Apr 30, 2012
Fate of fruit farmer’s crop is in the air

If you spent the chilly nights this weekend snuggled in bed, you wouldn’t have noticed a difference between 20- and 30-degree temperatures outside.
But on an apple orchard, it’s the difference between a healthy crop or a devastating loss — and several fruit growers in the Hudson Valley took the rare step of hiring helicopters to circle their fields, hoping to blow warmer air during three nights of frost advisories.

"We know in the mid-Atlantic and Midwest there will be a lot less apples out there, so it’s definitely worth it if you get your crop in the box," said Russell Bartolotta Jr., a co-owner of Klein’s Kill Fruit Farms just south of Hudson.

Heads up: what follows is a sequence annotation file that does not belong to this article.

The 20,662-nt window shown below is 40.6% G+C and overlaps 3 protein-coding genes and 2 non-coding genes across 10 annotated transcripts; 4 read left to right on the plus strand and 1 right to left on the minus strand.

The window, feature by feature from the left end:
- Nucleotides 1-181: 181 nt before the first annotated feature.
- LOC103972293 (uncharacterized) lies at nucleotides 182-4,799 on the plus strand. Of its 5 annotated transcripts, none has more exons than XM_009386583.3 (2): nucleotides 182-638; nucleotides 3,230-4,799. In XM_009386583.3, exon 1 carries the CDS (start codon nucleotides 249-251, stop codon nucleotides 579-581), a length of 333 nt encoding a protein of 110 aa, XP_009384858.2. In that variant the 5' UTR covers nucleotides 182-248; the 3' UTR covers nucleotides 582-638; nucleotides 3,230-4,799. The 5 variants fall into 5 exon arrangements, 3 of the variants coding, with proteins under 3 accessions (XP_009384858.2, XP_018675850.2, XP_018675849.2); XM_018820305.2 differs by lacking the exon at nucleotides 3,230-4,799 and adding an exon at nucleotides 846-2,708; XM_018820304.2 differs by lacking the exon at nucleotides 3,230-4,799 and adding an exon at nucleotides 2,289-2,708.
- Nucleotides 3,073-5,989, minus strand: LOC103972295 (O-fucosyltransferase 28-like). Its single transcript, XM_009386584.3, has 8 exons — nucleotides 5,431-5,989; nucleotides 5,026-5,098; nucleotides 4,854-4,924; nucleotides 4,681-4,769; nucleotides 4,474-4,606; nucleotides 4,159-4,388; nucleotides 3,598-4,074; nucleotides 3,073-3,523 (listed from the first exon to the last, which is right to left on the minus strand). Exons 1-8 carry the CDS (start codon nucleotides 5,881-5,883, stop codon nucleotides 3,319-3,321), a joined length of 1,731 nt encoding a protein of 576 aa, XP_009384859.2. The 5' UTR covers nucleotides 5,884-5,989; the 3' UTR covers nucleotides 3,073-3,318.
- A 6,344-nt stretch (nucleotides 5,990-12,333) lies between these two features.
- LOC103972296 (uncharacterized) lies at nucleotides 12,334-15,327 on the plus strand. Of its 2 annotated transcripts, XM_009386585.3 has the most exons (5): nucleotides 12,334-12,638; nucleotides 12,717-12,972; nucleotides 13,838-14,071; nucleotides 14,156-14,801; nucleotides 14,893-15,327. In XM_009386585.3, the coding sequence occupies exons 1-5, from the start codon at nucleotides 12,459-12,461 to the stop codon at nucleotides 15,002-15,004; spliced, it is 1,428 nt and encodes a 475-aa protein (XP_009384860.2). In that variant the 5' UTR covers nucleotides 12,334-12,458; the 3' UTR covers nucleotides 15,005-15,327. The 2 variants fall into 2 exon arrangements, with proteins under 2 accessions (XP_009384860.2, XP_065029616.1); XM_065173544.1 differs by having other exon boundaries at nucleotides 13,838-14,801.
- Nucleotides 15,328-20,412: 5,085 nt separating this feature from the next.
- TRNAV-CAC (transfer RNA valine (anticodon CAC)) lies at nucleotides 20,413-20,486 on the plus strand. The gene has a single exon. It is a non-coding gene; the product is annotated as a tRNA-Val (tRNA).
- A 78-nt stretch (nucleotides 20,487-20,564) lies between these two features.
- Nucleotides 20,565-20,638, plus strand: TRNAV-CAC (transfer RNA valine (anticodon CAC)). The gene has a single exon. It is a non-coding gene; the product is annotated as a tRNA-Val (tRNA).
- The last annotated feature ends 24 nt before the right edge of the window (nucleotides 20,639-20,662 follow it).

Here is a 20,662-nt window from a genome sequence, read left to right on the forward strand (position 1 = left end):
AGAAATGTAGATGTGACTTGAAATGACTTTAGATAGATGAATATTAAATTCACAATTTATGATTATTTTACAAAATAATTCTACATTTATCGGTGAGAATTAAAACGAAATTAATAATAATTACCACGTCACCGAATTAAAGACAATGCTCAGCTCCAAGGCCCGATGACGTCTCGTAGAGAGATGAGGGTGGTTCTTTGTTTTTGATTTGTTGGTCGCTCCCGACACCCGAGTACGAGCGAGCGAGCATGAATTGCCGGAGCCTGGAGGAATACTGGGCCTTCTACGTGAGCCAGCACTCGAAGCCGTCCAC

An early wave of warm air in March led apple trees to blossom too soon, he said, but with infantile fruit the size of your pinky nail now on branches, exposed, this weekend’s stretch of below-freezing temperatures could prove deadly. The Times Union

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